I went to the Fiction & Literature section and worked through some options in my head. I could go into the bathroom and try to drown myself in one of the toilets. I could fake an illness. I did that once when I was an altar boy in junior high. I could email my publicist and say… well, I have no idea. “Hey, Matthew Norman here, I need you to make a room full of people suddenly materialize in Baltimore and be interested in me or I’m going to have a nervous breakdown right here in front of the Danielle Steele section.”
Instead of doing any of those things, I called my wife. We’d opted for her to stay home for this particular reading. It made sense at the time—it was a weeknight, she was very pregnant, and our daughter Caroline was still just a baby. “Is it over already?” she asked. Her voice was sweet but concerned. “How’d it go?”
“No one’s here,” I said.
“No one. I don’t know what I should do.”
She didn’t know what I should do either, but she was pretty sure I should leave. My mother would have told me to be tough. My editor probably would have told me that I had an obligation. Burgess Meredith from Rockys 1 through 3 would have told me to keep my head up and fight through it for Christ’s sake. But she was my wife and she knew me well enough to know that I was on the verge of panicking. It was too late to leave though. It was 7:01 pm, and the guy with the mustache was waving at me. I told my wife I’d call her back when it was over.
I went back up to the information desk and the guy with the mustache told me I was on.
I didn’t move.
“Do you want me to… like… introduce you?”
This scene played out briefly in my head and it was terrible. A guy who didn’t know me or my book talking awkwardly about me to some chairs.
“No,” I said. “I’ll just… go read.”
“Cool,” he said.
At the microphone, I set my book on the podium. I touched the microphone and cleared my throat. I hoped that this pretty obvious body language would cue the people who were perhaps there to see me but were hiding to come out of hiding, but no luck. A few people looked up from textbooks. Who’s this jerkoff? their expressions said—shouted, really.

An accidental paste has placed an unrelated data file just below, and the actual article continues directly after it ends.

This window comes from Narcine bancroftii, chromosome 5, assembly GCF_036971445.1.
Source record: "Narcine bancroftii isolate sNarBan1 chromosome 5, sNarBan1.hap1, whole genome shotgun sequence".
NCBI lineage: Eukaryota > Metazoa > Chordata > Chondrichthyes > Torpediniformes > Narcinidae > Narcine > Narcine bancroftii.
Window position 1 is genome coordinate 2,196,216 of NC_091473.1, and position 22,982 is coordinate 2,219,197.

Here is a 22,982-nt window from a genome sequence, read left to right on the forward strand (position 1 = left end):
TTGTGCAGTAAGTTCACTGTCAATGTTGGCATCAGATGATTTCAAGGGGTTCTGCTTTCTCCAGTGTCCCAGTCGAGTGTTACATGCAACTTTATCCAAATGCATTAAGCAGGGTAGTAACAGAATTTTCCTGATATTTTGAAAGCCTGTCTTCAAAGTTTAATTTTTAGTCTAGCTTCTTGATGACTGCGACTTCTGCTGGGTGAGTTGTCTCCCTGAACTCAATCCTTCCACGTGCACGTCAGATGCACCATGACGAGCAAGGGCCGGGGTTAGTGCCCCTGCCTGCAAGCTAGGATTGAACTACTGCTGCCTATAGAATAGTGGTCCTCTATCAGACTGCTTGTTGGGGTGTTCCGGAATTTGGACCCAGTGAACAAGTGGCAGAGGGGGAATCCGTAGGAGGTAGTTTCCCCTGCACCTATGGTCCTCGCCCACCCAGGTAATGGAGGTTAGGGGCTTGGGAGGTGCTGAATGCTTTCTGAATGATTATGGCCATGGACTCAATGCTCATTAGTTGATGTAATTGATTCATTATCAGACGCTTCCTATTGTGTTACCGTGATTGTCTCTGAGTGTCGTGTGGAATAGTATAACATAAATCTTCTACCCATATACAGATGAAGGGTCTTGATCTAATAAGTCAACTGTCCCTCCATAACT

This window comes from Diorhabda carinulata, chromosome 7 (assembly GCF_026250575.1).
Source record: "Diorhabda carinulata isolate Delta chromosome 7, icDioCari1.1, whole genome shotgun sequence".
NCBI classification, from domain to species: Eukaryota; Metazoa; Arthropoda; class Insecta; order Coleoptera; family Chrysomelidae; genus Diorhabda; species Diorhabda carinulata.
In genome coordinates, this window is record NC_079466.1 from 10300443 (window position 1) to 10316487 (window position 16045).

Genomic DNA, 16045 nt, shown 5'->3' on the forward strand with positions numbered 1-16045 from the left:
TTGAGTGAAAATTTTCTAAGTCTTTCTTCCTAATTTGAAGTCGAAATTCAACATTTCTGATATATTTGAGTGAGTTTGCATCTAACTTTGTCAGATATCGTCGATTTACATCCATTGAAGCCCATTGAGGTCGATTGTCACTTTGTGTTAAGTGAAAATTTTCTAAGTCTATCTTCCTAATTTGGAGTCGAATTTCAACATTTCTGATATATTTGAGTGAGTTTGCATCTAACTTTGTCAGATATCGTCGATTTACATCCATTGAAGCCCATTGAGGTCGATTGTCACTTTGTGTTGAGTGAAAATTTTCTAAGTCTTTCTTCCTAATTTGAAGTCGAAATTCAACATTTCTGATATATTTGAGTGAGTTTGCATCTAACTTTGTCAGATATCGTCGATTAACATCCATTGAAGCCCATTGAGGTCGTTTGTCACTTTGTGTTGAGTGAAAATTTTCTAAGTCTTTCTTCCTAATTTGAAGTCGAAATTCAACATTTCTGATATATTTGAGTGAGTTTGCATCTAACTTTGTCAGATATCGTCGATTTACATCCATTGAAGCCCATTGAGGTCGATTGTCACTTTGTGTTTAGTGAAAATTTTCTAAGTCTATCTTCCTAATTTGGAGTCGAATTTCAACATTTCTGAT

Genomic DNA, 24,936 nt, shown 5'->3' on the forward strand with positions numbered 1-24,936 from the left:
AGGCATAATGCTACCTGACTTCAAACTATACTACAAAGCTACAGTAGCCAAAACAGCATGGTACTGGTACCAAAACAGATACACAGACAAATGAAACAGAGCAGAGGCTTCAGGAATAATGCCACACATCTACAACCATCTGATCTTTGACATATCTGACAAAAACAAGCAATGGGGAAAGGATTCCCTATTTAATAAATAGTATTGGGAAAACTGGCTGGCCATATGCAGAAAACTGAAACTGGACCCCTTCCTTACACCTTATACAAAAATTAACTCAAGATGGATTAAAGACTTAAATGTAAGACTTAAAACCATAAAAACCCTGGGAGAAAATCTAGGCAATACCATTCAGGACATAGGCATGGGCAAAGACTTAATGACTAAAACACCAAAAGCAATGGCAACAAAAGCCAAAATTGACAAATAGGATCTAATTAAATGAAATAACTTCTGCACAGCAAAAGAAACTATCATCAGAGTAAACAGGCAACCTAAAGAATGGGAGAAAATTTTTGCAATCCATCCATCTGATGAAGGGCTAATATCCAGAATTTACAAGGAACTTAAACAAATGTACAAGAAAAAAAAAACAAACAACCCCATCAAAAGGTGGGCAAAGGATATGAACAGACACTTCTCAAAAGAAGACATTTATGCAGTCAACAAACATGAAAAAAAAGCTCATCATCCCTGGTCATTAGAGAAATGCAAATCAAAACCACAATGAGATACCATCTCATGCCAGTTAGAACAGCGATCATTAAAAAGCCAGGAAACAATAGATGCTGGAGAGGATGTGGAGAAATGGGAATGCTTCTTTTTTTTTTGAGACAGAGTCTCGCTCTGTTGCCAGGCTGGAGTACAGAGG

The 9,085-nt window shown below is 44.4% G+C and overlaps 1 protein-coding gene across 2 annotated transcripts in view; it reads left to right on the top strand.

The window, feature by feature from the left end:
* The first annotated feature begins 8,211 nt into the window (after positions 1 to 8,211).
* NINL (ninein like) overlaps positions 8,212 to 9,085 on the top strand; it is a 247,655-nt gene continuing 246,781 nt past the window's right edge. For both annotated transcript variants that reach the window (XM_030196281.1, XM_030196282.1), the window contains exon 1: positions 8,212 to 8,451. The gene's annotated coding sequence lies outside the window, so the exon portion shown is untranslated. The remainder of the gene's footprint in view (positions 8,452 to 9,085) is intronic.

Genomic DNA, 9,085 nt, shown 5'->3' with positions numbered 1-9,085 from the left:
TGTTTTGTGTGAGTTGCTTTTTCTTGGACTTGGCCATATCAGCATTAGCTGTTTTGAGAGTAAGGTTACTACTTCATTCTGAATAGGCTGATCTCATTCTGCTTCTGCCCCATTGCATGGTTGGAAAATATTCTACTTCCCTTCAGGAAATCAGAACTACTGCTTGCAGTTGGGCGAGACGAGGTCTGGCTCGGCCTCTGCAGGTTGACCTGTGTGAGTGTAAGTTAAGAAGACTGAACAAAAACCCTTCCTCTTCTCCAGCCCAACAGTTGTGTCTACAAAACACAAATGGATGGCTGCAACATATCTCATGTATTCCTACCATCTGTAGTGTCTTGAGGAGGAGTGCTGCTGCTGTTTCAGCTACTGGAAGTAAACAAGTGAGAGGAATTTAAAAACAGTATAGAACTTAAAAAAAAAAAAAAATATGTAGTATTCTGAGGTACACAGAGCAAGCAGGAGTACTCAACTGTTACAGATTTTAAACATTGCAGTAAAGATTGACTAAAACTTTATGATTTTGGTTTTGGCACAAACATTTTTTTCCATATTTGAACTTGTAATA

“Hi, everyone,” I said. “I’m Matthew Norman. Is… is anyone here to hear me read.”
To date, it’s the most humiliating words that have ever come out of my mouth. And, believe me, that’s really saying something. I wasn’t an adult. I wasn’t accomplished. I sure as hell wasn’t a novelist. I was 11, skinny and afraid, standing in front of my sixth grade class, asking if anyone liked me. Anyone? Anyone at all?
Much to my surprise—and to the surprise of the entire Barnes & Noble staff who were cringing their way through this awful scene—the answer was yes. Two separate girls on either side of the café raised their hands. They somehow seemed more embarrassed than I did, like this was somehow their fault.
“Oh?” I said. “Really? Well…great.”
The first chapter of Domestic Violets features a scene in which my main character suffers a bout of erectile dysfunction. As symbolically appropriate as this would have been for that particular evening, I’d thankfully chosen a different section to read. Talking off the cuff in front of strangers has always been dicey for me, but reading is pretty easy. The words were right there in my hands—words that I’d spent a great deal of time with—so I read them clearly and with authority. With each passing sentence I felt a little better about myself.
I heard someone’s phone about four pages in. It wasn’t a ring so much as a short chime, the kind you get when you have a text message. I looked up between paragraphs, playing it off as a pause, and I noticed one of the girl’s who’d come to see me. She was walking away with her phone. Surprisingly, I was undeterred. I had my audience. The guy from the information desk had settled in the front row, a few randoms were even looking up from their computers and lattes.
When I was finished reading, I felt like I’d just run a 10K up hill, and exactly two people clapped. The Information Desk guy told me I did a good job, and one of the original hand-raisers, that poor remaining girl, actually allowed me to sign her book. She told me her name was Merrijoy, which sounded too unusual to be made up. I asked her to spell it out for me, and I inscribed a nice note and thanked her for coming.
Later that night, after I’d put my daughter to bed and given my wife the evening’s blow by blow, I noticed I had a new Twitter follower. I clicked the little icon at the top of the screen and there she was, Merrijoy Vicente @Fatty_Magoo.
God bless her.
I recommend going on Twitter and dropping her a line. She’s very funny. And, if you do, please tell her how grateful I am that she showed up.